Saturday, December 15, 2007

Of Gods and Man

It is not for the Gods to decide whether or not Man exists - it is for Man to decide whether or not the Gods exist. - Donald Blake

I woke up this morning with Marvel Comics running through my head. It's been happening more and more over the past few months, and it's a nice distraction from my normal political work. I've always enjoyed reading Thor and Captain America, but the current story line in Cap's books has really been bothering me. I've also appreciated the character of Iron Man, but his current trends remind me too much of what I am actively fighting against in the real world.

I've read several blog posts about what the Death of Captain America means symbolically. [1], [2] I've read that his death meant the end of Eisenhower Conservatism. [3] But there is a larger story waiting to be told.

I'm reading the early years of Thor, written by Stan Lee and Jack Kirby in the 1960's. Thor fought communist dictators in South America, the Soviet Union, crazy fools from a peaceful future who wanted to exert domination over their world, Chinese characters wanting to expand the power of red China. So from the beginning he was fighting on behalf not only of Marvel Comics America, but for Real American ideals. Over the past 40 years of comics, we have seen the Gods from many cultures show up in books, like Hercules and Shiva. Watching what the comic writers and artists do with the Gods has always been interesting.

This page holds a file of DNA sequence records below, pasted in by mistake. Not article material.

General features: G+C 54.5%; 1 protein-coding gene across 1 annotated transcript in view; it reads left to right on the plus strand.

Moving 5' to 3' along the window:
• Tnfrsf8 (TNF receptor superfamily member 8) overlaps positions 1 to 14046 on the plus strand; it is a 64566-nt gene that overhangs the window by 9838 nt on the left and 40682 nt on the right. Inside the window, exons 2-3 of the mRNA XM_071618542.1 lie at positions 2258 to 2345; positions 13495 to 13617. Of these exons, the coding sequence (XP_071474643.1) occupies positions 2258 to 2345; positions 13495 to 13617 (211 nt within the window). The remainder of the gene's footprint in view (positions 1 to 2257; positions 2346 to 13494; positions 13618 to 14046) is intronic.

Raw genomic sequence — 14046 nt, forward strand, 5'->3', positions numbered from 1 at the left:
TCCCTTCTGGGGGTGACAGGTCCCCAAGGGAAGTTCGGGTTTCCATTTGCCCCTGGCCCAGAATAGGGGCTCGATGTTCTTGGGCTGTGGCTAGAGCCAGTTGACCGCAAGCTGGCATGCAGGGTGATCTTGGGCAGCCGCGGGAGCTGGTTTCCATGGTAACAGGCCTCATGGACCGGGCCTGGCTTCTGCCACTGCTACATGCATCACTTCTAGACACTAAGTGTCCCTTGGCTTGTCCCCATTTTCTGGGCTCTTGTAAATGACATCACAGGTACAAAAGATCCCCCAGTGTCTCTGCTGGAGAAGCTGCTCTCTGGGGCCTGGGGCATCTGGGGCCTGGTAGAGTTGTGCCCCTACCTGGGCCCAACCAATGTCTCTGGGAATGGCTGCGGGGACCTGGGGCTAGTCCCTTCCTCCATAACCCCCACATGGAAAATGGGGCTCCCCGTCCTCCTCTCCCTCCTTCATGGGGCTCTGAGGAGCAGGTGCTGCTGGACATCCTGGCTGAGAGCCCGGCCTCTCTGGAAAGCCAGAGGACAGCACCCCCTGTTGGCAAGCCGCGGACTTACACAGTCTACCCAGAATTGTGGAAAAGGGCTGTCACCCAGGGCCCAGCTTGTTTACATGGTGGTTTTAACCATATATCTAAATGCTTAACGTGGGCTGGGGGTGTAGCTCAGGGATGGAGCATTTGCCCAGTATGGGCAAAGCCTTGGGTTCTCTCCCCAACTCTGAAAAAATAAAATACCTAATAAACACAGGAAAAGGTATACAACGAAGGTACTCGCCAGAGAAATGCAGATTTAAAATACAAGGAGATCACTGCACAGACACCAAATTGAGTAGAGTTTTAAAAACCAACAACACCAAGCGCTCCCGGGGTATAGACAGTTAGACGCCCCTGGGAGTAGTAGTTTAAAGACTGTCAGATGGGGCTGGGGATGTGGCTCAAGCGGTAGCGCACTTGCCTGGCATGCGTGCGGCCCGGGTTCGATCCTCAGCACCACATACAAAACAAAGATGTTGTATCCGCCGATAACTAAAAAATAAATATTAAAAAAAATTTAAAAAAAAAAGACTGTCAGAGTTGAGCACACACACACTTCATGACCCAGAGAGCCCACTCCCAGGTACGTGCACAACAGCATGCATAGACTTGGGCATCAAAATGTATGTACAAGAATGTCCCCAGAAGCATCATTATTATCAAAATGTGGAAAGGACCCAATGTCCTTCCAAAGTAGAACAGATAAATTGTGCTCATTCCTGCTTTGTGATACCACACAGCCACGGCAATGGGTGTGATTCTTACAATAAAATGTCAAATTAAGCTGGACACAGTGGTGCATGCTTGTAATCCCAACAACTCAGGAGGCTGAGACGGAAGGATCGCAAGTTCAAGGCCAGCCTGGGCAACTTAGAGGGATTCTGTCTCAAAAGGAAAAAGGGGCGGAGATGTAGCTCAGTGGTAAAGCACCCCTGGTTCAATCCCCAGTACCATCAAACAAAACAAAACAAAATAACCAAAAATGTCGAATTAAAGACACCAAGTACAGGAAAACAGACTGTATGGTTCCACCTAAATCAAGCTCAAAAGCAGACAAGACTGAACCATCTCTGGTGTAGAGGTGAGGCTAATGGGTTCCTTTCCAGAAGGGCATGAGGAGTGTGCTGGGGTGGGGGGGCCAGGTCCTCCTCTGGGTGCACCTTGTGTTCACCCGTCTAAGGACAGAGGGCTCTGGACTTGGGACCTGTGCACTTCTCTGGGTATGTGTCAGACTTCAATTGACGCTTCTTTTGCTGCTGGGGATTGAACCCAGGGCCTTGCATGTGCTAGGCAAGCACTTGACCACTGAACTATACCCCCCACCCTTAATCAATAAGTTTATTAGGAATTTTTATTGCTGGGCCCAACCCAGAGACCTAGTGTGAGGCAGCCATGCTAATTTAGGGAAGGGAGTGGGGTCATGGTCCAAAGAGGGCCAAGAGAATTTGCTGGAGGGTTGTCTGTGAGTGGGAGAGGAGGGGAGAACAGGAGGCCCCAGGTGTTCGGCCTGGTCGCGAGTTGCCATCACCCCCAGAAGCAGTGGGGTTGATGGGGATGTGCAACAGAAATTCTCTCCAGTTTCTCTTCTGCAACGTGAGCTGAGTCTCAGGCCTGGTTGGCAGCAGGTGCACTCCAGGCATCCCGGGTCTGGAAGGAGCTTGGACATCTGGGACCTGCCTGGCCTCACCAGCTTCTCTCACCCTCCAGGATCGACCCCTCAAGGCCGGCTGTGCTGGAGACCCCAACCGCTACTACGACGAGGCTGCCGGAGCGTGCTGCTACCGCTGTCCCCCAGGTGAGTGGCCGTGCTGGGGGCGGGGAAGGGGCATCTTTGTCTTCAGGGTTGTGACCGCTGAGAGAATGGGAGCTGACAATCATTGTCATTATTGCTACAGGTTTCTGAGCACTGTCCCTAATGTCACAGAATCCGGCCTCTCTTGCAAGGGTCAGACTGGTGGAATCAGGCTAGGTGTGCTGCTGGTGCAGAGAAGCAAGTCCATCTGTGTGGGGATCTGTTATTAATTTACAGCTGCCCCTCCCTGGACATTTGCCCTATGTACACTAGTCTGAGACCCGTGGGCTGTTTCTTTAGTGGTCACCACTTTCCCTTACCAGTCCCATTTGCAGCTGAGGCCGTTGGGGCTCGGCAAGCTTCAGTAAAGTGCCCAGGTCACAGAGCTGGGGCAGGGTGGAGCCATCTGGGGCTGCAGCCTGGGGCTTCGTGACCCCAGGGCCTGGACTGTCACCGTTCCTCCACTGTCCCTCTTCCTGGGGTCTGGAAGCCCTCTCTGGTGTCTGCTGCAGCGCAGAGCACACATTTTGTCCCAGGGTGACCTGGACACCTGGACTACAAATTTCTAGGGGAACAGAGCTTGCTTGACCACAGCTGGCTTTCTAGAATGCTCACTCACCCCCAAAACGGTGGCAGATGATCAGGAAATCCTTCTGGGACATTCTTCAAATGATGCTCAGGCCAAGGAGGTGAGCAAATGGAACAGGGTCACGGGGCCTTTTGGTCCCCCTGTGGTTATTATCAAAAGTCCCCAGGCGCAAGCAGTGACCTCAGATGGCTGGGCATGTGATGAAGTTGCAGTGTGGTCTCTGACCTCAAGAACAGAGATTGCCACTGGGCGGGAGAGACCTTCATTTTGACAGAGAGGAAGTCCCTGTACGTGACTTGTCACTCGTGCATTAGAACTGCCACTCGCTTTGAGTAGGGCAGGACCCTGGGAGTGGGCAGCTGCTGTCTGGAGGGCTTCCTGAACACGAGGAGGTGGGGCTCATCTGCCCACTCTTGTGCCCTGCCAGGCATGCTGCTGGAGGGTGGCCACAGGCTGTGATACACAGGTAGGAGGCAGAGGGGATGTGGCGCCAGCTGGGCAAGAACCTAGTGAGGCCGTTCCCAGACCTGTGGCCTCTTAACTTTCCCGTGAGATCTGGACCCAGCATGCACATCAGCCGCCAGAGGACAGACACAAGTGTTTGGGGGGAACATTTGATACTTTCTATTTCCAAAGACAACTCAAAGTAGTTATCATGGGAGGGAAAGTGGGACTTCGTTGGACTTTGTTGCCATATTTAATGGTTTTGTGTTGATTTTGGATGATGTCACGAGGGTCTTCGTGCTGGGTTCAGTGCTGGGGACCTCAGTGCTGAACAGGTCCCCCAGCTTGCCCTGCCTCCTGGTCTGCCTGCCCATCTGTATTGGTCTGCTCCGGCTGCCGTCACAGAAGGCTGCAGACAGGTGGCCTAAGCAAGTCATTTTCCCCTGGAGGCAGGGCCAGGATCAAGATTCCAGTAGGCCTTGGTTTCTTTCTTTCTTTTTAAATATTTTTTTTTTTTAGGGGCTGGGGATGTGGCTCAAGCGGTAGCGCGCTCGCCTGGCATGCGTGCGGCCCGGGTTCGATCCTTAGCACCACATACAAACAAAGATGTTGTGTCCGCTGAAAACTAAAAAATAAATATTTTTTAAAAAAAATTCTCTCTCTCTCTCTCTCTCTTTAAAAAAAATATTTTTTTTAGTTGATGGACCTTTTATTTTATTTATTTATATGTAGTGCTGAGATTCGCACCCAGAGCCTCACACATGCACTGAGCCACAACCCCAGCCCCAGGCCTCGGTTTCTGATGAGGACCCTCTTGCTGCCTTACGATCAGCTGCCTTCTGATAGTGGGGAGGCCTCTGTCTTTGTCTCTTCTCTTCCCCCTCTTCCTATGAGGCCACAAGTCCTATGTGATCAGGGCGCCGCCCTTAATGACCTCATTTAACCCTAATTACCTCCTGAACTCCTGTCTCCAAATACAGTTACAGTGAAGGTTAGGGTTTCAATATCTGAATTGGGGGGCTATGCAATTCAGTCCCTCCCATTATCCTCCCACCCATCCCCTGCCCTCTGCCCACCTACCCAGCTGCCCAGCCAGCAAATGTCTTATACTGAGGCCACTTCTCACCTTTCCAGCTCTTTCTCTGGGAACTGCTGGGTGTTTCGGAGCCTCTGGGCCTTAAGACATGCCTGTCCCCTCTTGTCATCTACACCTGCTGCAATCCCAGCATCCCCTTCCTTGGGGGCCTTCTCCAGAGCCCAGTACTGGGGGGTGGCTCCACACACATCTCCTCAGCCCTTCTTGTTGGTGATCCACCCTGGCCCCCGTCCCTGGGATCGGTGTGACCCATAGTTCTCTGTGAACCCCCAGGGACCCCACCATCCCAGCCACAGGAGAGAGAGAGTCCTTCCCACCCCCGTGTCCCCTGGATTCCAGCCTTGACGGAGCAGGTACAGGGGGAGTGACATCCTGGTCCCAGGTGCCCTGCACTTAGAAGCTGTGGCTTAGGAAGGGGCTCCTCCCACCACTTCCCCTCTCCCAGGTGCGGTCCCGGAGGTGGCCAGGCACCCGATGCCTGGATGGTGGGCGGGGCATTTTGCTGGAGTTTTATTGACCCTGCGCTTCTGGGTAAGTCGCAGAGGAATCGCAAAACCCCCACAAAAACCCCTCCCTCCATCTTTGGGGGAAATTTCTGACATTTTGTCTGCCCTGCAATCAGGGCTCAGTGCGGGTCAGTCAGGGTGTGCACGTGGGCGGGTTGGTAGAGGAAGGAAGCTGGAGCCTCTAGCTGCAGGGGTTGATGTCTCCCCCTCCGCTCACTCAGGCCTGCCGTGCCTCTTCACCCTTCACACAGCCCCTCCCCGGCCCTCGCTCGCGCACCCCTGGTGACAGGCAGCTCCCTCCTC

But now we have an opportunity. In the real world, Gaea is under attack. Not from super-villians, but from human ignorance. Climate Change is affecting Marvel's Earth already. Thor walked through the ruins of New Orleans, and wondered why the great heroes didn't do more to save the city. He blames himself for not being there to help, believing that he could have turned back the storm. I wonder.

If it is for mortals to say whether the Gods exist, then I say that they live on, in the hearts and souls and minds of mortals. They only need to be found, and awakened. - Donald Blake

Political activists like me want to awaken the American spirit. It's the spirit that says we can do something, like earn our independence from Britain, like building a railroad all the way across the continent, like winning two wars overseas at the same time. It's a spirit that looks to the best of what people can do.

Here's a storyline for Straczynski to consider. In Thor's quest to restore Asgard, Gaea appears to him, and explains the threat. She is a manifestation of the Earth's biosphere. And she is sick. [4] This is not an enemy that can be fought with a hammer, it is the ultimate struggle of humanity to define itself. It will take the reawakening of all of the pantheons, and the return of those pantheons to the peoples of Earth to teach and help instead of to destroy and harm. That is the quest that we are on, here in the real world.

In Africa, anyone with the power of life and death is a God. - Village Elder

- Chadlupkes 19:05, 15 December 2007 (UTC)

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